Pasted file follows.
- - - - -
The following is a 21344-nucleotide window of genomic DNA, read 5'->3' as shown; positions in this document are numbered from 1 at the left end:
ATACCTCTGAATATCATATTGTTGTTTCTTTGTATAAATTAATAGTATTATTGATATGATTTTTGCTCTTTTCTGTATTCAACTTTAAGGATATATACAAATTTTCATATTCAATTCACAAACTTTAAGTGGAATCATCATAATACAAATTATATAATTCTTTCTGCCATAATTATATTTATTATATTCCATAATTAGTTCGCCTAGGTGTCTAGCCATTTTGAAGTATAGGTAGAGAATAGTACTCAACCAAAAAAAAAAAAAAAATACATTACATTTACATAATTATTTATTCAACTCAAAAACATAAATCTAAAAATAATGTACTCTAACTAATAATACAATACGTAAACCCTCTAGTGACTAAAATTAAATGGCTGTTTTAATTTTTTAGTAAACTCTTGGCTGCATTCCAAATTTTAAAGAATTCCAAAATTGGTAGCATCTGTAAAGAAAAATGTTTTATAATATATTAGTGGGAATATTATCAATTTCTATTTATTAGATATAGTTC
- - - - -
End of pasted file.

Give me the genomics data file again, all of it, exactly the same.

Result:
The following is a 21344-nucleotide window of genomic DNA, read 5'->3' as shown; positions in this document are numbered from 1 at the left end:
ATACCTCTGAATATCATATTGTTGTTTCTTTGTATAAATTAATAGTATTATTGATATGATTTTTGCTCTTTTCTGTATTCAACTTTAAGGATATATACAAATTTTCATATTCAATTCACAAACTTTAAGTGGAATCATCATAATACAAATTATATAATTCTTTCTGCCATAATTATATTTATTATATTCCATAATTAGTTCGCCTAGGTGTCTAGCCATTTTGAAGTATAGGTAGAGAATAGTACTCAACCAAAAAAAAAAAAAAAATACATTACATTTACATAATTATTTATTCAACTCAAAAACATAAATCTAAAAATAATGTACTCTAACTAATAATACAATACGTAAACCCTCTAGTGACTAAAATTAAATGGCTGTTTTAATTTTTTAGTAAACTCTTGGCTGCATTCCAAATTTTAAAGAATTCCAAAATTGGTAGCATCTGTAAAGAAAAATGTTTTATAATATATTAGTGGGAATATTATCAATTTCTATTTATTAGATATAGTTC